** WonderWoman on the other hand in modern times is a classically trained warrior who is ready to use deadly force if necessary. For instance, former ally Max Lord gains mind control powers and uses them to make Superman try to kill everyone; when Wondy asks him what will make him stop, Max tells her to kill him, and she does. The event is broadcast worldwide to the public by Max's spy cameras and severely hurts Wondy's reputation.

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** The formerly-{{canon}} version of Comicbook/{{Superman}} Franchise/{{Superman}} has killed precisely once, during UsefulNotes/{{the Dark Age|OfComicBooks}}, in order to ShootTheDog on three Kryptonians from an AlternateUniverse. Since then, writers have either [[CanonDisContinuity ignored this]], or have him regard it as a mistake that made his self-imposed prohibition against killing even stronger in response. As of current canon, Superman has never killed anyone.
** WonderWoman Franchise/WonderWoman on the other hand in modern times is a classically trained warrior who is ready to use deadly force if necessary. For instance, former ally Max Lord gains mind control powers and uses them to make Superman try to kill everyone; when Wondy asks him what will make him stop, Max tells her to kill him, and she does. The event is broadcast worldwide to the public by Max's spy cameras and severely hurts Wondy's reputation.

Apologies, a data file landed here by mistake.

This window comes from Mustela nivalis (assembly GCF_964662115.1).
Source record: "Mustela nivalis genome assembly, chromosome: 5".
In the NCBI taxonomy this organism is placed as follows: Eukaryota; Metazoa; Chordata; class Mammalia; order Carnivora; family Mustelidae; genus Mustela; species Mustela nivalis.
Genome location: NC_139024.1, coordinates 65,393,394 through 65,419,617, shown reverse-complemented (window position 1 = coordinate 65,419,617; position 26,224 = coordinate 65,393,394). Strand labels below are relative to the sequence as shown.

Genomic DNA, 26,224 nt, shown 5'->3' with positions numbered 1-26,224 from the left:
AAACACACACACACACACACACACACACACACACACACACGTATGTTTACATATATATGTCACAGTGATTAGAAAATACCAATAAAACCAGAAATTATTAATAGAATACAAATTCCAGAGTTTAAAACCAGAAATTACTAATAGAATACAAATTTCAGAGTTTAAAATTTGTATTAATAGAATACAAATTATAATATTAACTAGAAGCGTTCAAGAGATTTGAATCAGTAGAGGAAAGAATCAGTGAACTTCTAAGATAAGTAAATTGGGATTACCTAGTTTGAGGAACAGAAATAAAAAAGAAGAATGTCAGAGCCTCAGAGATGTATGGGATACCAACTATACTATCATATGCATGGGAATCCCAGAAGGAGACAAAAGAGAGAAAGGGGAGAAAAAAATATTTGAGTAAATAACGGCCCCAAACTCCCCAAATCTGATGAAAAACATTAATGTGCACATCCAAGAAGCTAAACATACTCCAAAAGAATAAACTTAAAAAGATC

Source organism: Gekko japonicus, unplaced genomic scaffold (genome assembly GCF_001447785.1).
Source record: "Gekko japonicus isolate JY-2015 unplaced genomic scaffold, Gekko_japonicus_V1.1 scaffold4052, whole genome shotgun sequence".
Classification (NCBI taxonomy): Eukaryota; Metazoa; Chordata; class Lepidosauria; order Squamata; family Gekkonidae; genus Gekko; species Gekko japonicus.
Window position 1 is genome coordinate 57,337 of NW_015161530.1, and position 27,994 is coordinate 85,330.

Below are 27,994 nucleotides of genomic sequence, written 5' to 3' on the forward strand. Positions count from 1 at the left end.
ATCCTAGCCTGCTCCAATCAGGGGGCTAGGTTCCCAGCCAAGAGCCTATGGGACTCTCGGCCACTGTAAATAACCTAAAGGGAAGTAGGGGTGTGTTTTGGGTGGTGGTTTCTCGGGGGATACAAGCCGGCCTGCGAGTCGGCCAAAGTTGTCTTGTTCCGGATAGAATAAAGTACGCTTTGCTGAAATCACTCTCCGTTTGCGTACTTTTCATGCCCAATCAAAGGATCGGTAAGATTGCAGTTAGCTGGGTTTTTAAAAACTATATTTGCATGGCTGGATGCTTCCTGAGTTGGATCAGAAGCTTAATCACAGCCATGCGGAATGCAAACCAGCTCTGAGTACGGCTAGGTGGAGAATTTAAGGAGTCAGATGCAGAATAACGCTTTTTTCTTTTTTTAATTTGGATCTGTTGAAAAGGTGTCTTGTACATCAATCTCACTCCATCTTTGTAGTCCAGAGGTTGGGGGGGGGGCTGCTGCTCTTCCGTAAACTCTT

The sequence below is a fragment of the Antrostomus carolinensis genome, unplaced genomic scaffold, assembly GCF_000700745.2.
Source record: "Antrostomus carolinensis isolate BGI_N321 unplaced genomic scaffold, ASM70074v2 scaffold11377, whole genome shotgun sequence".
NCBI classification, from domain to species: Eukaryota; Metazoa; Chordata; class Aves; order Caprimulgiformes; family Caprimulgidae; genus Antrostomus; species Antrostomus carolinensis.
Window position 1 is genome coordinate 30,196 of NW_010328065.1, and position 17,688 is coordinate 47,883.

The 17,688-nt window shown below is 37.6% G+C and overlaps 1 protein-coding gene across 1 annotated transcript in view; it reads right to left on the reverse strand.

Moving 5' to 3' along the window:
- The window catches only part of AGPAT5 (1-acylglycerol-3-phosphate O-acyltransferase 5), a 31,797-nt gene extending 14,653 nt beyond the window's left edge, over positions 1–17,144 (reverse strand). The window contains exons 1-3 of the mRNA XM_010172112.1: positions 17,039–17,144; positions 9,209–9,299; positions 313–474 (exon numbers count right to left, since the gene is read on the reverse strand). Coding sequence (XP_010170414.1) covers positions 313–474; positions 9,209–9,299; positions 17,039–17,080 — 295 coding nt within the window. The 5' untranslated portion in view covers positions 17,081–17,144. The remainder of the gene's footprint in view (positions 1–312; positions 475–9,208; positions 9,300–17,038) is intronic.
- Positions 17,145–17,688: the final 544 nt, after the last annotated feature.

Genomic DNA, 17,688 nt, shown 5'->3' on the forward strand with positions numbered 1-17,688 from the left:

** Similarly, the Marvel Universe seems to take AllOfTheOtherReindeer as a guiding principle for their sustained "realism", and has since TheSeventies. DC is leaning toward this of late as well. I understand there is prejudice in the world, but one may wonder how much distrust of the abnormal can lead people to abandon all ethics, principles, and even senses of self-preservation.

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** Similarly, the Marvel Universe seems to take AllOfTheOtherReindeer as a guiding principle for their sustained "realism", and has since TheSeventies. DC is leaning toward this of late as well. I understand Even though there is prejudice in the world, but one may wonder how much distrust of the abnormal can lead people to abandon all ethics, principles, and even senses of self-preservation.
2nd Aug '16 6:27:37 PM nombretomado